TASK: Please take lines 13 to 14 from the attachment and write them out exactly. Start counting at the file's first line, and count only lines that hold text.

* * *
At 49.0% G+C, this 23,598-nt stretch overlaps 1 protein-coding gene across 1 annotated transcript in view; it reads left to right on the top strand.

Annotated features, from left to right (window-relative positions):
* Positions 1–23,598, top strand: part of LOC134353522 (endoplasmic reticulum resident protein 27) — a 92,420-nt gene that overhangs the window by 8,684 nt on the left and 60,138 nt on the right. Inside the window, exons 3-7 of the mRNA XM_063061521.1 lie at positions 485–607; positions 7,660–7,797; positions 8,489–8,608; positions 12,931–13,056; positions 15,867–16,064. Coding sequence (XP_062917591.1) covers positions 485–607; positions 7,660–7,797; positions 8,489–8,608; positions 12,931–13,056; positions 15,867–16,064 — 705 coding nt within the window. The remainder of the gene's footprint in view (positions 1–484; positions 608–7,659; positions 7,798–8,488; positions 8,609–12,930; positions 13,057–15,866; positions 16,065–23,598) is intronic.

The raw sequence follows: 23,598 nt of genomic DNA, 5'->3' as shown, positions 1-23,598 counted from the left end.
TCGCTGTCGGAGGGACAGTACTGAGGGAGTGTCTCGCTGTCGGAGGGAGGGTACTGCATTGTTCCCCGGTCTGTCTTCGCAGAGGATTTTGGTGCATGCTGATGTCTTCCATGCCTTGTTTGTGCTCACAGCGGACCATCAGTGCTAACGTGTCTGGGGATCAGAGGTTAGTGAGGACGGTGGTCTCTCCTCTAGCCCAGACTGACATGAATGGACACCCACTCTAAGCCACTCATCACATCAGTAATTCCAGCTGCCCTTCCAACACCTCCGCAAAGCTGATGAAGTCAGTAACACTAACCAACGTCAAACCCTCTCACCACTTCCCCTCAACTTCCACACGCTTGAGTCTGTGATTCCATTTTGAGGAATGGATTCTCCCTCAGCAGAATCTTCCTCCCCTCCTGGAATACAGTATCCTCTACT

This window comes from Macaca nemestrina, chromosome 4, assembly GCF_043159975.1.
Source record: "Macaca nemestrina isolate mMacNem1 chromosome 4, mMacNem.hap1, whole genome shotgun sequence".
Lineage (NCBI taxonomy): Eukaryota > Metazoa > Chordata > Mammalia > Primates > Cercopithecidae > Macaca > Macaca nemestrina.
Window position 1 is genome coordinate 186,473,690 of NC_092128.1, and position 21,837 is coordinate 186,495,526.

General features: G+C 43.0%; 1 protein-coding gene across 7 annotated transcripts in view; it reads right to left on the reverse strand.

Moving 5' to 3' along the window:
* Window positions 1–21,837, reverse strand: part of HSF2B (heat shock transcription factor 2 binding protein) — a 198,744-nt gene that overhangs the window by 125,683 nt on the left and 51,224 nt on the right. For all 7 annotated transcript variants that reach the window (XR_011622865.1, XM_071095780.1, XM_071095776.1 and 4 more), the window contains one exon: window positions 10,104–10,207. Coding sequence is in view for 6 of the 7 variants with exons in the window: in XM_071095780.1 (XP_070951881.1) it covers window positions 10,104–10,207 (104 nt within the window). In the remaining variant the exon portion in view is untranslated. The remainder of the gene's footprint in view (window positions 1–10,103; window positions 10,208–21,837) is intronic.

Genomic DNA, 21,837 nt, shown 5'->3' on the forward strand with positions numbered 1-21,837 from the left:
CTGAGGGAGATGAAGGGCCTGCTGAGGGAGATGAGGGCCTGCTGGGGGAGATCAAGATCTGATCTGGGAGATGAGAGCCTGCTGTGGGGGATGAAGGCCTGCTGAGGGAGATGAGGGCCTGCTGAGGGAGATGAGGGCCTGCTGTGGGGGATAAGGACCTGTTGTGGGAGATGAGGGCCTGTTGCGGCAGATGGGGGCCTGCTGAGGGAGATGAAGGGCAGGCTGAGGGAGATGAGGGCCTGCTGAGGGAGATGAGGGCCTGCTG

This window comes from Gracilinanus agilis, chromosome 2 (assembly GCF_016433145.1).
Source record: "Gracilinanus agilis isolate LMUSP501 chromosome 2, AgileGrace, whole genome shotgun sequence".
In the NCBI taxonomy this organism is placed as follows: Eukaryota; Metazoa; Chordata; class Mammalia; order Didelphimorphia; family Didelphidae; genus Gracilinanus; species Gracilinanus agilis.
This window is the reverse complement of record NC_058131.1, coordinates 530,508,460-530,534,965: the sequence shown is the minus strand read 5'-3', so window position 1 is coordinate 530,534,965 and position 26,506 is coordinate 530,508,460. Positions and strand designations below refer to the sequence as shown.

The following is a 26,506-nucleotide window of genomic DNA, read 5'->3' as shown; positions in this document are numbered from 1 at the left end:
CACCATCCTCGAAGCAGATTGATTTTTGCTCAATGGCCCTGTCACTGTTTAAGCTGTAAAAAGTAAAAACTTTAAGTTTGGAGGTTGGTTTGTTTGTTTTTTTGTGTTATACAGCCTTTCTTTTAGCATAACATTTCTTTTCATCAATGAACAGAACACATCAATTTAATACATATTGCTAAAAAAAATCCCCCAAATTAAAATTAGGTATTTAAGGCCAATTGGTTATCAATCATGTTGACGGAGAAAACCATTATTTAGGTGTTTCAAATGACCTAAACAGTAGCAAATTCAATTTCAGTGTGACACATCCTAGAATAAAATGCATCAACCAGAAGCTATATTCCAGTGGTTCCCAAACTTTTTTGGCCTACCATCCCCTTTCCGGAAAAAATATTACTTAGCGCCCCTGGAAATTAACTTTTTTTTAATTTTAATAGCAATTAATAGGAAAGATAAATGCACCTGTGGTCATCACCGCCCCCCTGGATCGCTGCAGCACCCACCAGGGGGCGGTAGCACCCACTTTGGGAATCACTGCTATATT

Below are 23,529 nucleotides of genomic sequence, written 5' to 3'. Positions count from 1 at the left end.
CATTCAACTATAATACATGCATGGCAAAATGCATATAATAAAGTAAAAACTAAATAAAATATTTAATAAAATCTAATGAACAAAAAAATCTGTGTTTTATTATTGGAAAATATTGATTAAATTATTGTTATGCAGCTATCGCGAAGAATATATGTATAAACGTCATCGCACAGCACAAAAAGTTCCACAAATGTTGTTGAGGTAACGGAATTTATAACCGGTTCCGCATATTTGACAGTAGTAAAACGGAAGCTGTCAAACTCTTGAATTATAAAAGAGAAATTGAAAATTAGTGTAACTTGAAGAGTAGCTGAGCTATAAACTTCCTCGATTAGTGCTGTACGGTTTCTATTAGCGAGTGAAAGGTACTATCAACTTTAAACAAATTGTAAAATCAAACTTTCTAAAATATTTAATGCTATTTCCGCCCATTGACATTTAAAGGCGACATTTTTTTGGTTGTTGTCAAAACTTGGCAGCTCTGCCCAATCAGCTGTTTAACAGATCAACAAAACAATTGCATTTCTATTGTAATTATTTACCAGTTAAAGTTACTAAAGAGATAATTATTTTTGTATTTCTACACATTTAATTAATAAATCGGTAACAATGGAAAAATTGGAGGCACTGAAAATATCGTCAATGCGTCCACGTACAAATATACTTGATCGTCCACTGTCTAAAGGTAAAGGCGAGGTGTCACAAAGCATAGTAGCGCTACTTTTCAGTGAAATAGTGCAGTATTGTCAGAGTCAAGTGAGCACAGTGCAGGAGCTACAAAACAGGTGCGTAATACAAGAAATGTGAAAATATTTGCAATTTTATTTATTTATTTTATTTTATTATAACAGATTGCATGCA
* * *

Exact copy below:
Genomic DNA, 21,837 nt, shown 5'->3' on the forward strand with positions numbered 1-21,837 from the left:
CTGAGGGAGATGAAGGGCCTGCTGAGGGAGATGAGGGCCTGCTGGGGGAGATCAAGATCTGATCTGGGAGATGAGAGCCTGCTGTGGGGGATGAAGGCCTGCTGAGGGAGATGAGGGCCTGCTGAGGGAGATGAGGGCCTGCTGTGGGGGATAAGGACCTGTTGTGGGAGATGAGGGCCTGTTGCGGCAGATGGGGGCCTGCTGAGGGAGATGAAGGGCAGGCTGAGGGAGATGAGGGCCTGCTGAGGGAGATGAGGGCCTGCTG